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Roy Sanborn - A record-setting Winnispeaukee waterfront sale

There were seven Winnipesaukee waterfront sales in April at an average price of $2.05 million, compared to 10 last April at an average sales price of $805,588. The big news is that a record was set for the highest residential sale ever in New Hampshire and it was right here on Lake Winnipesaukee at 144 Springfield Point in Wolfeboro! Think about that for a moment, the most expensive properties in the state are right here on Winnipesaukee. That's pretty impressive, but so was this property!
This Arts and Crafts style home was built in 2006 and has won numerous architectural awards. The home encompasses 37 rooms equaling 17,300-square-feet of exquisitely done, but not over done, space to create a very livable lake front home.

The home features beautiful wood flooring, fine wood details including rich wood paneling, massive columns, and curved wood moldings on the ceiling that echo the curved tower staircase that leads up two more levels. The center of the home is the two story, open concept great room featuring a thirty foot stone fireplace, cathedral ceilings, beautiful moose motif light fixtures, multiple sitting areas, and a wall of glass facing the lake. The gourmet kitchen features every imaginable high end appliance known to man, a pantry, a dining service room, a breakfast bar as well as an informal dining area with views of the lake.

The sumptuous first floor master has a gas fireplace, hardwood floors, access to the outside deck, a luxurious bath, and a master laundry room. This is one of five luxury suites that make up a total of eight bedrooms, two of which are in a separate guest wing complete with its own kitchen, dining, and living room. There is also an eight bed bunk room up on the third floor with built in bunks, storage closets and drawers. Of course you have an office, four season room, indoor spa room, exercise room, a wine cellar, sauna, indoor and outdoor grilling areas, and not one but three elevators. It even has a dedicated X-box room (?) and a huge movie theater with tiered floors, plush seating that reclines electronically, a massive 110-inch theater screen, and a custom speaker system.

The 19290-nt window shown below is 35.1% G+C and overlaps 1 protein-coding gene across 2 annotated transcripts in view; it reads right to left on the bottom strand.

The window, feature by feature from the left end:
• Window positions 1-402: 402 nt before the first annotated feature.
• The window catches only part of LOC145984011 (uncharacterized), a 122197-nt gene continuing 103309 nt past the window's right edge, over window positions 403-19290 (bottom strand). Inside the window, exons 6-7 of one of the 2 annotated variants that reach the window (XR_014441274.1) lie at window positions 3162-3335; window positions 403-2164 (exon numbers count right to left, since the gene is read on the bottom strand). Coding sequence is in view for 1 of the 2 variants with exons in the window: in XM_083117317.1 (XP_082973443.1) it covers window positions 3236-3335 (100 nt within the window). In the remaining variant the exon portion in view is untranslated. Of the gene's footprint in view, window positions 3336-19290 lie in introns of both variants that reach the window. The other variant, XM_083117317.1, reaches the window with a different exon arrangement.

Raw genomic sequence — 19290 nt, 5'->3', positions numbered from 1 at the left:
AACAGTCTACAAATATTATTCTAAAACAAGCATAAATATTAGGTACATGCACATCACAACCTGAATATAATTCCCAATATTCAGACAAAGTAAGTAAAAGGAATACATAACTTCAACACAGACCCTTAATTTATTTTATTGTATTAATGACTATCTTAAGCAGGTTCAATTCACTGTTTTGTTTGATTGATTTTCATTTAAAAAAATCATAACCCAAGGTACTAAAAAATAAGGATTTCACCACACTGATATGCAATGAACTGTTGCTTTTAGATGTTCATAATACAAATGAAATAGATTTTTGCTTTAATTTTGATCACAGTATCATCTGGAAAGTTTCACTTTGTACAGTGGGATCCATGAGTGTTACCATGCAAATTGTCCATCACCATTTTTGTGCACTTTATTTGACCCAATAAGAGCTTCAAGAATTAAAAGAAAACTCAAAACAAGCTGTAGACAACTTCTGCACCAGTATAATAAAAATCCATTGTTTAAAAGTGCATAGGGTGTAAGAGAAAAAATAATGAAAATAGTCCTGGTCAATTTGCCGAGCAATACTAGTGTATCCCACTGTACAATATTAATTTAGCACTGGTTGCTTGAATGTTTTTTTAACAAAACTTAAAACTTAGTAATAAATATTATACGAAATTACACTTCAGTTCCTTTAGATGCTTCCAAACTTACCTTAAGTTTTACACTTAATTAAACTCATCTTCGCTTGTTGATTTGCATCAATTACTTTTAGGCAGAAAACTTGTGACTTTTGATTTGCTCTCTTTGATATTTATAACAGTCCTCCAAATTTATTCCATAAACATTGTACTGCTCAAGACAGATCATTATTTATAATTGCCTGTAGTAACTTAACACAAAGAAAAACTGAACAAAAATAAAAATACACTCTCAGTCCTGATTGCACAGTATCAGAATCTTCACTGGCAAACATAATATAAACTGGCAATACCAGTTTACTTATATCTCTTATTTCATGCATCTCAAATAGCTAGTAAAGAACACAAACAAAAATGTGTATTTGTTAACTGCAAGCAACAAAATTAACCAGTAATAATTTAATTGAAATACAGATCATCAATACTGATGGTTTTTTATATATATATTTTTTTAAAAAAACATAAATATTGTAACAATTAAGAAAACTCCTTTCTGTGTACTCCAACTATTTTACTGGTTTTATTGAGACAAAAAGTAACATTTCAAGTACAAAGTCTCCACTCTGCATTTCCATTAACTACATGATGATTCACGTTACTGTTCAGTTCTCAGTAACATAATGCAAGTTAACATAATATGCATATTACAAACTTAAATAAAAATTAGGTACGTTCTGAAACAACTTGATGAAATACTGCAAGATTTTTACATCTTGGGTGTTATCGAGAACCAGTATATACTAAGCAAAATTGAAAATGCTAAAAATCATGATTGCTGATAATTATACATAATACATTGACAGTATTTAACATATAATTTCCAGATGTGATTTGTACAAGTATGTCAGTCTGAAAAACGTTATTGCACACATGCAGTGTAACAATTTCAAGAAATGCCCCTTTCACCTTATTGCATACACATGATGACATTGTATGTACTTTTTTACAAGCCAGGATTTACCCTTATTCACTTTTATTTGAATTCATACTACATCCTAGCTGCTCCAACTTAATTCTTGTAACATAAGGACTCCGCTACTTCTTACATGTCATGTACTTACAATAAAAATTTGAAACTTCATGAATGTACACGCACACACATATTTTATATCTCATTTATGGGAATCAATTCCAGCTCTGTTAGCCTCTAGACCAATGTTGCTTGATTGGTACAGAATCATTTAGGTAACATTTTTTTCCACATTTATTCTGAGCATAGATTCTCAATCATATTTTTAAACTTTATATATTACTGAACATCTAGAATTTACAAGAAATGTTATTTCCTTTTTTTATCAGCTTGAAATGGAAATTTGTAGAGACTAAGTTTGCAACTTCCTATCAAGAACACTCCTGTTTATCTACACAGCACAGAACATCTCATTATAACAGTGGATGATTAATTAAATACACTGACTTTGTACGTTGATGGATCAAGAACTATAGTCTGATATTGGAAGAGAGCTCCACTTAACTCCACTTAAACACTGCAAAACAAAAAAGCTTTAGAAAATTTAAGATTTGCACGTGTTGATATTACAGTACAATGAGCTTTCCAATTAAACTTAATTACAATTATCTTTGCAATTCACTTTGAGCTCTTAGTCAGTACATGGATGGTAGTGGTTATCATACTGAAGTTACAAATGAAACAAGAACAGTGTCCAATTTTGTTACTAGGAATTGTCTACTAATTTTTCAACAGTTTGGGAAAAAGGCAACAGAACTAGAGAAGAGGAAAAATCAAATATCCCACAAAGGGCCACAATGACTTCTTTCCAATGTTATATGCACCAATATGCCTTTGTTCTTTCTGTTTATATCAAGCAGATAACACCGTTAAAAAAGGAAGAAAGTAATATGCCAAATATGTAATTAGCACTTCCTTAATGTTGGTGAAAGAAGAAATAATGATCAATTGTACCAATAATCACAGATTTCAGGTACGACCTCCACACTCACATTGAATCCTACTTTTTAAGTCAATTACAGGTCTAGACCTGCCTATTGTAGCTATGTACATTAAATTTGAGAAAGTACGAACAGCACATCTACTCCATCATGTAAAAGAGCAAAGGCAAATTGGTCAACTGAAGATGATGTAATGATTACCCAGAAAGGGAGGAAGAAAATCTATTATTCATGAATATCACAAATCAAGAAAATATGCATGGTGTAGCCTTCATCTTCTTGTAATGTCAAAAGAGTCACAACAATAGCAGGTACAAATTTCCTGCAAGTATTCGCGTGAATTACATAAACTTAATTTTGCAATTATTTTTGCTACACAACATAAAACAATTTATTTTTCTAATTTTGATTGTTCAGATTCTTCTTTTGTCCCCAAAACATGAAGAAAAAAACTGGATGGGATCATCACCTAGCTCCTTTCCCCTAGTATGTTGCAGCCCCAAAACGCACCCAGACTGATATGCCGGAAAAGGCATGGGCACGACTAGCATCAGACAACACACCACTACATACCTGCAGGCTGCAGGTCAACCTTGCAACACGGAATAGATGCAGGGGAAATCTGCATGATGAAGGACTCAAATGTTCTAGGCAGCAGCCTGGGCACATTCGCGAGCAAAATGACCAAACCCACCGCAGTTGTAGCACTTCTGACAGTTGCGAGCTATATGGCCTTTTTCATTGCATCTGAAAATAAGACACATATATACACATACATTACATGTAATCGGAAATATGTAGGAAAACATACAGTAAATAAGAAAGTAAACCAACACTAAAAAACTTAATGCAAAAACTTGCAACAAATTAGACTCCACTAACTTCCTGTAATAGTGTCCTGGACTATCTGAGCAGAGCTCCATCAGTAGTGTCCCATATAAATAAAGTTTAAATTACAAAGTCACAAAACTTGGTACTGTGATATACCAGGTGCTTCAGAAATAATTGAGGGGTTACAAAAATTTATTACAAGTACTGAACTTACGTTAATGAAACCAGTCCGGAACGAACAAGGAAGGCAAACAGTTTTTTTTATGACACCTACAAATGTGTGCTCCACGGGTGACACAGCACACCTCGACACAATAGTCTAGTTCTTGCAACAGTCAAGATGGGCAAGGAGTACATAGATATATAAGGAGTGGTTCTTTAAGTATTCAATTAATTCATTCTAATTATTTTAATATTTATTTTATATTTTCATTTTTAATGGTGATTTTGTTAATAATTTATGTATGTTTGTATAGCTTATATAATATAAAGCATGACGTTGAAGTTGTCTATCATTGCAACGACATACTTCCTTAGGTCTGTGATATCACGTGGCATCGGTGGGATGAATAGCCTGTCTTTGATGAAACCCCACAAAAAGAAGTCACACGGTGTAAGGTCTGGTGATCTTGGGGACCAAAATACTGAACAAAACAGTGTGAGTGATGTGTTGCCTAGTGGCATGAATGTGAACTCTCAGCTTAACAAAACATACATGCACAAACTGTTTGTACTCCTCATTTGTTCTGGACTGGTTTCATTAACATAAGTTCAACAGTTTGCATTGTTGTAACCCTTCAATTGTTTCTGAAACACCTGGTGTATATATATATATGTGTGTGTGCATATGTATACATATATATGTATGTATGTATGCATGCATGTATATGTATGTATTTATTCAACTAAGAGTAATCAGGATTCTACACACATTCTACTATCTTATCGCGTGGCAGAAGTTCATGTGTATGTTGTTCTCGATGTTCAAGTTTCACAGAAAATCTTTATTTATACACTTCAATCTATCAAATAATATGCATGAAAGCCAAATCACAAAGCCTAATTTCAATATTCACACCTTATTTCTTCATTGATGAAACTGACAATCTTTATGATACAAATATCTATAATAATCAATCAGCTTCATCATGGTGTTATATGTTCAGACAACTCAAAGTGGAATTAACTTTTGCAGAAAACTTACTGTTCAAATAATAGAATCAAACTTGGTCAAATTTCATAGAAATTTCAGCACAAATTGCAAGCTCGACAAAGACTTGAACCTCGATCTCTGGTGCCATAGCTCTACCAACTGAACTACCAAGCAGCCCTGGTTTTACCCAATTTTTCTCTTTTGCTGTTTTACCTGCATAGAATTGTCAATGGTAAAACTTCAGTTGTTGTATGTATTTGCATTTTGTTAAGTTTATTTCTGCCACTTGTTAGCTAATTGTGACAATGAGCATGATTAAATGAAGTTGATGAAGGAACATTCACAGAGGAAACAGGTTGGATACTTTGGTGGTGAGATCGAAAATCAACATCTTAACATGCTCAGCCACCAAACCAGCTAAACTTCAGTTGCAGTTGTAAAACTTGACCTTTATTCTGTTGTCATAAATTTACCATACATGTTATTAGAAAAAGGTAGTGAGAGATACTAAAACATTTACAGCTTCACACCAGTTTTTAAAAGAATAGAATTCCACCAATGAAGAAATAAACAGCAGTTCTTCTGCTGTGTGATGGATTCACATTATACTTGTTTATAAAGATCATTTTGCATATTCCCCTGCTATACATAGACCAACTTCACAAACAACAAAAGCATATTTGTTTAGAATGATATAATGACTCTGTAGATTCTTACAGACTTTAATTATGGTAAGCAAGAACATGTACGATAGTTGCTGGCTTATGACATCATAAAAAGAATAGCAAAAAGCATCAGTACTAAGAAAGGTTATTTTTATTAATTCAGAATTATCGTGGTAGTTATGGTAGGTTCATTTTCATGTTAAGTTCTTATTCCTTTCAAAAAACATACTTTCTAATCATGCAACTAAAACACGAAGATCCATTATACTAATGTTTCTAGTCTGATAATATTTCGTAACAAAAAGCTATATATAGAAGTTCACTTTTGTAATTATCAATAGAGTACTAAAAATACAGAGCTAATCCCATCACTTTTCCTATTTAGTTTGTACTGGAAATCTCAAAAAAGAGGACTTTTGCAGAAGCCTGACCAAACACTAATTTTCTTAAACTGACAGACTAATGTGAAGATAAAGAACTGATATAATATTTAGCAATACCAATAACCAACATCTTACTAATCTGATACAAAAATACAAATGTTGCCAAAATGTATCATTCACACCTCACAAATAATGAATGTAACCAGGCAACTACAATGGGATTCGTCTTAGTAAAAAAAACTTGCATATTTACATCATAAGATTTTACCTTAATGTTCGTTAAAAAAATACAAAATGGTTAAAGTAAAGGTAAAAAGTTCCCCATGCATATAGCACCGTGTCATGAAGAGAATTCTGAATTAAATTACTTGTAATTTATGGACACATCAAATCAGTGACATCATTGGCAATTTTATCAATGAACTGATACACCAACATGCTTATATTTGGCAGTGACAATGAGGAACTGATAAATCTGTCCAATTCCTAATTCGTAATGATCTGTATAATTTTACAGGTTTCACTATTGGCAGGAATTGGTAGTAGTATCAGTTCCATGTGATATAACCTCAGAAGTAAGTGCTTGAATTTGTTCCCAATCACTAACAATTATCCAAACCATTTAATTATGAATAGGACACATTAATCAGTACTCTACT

Down on the lower level is the World's Ultimate Mancave with a full bar plus dedicated areas for poker, darts, game tables, and of course a pool table. And if that isn't enough for the man of the house, there is a six bay heated garage and workshop area complete with an automobile lift, custom cabinetry, and heated floors. And, there's plenty of room for watercraft in the 3,800-square-foot three bay boat house. The home sits on a 7.1 acre exquisitely landscaped lot with 841-feet of frontage.

This home was listed at $9,999,998 and sold for $8,975,000 after 342 days on the market. My hat goes off to Jodi Hughes at Prudential Spencer Hughes in Wolfeboro who marketed and sold this tremendous property. The bar has been raised on the big lake!

There were no sales on Winnisquam last month, but Squam posted one at 59 Squam Lake Road in Holderness. This year round, circa 1923 lake cottage is the quintessential lakeside retreat. It has a grand living room with high ceilings, exposed beams, knotty pine walls, and a brick fireplace. Just off the living room is a classic enclosed front porch overlooking the lake. There are four bedrooms and four baths in the main home plus a two bedroom apartment for your chauffeur over the three car garage (we all have a chauffeur, right?) The house sits on a private 2.2 acre lot with 280 ft of frontage. This home was listed at $1.125 million and sold for $945,000 after 45 days on the market. It has an assessed value of $826,630.

Please feel free to visit www.lakesregionhome.com to learn more about the Lakes Region real estate market and comment on this article and others. Data was compiled using the Northern New England Real Estate MLS System as of 5/13/14. Roy Sanborn is a REALTOR® at Four Seasons Sotheby's International Realty and can be reached at 603-455-0335.

Last Updated on Wednesday, 31 December 1969 07:00

Hits: 1199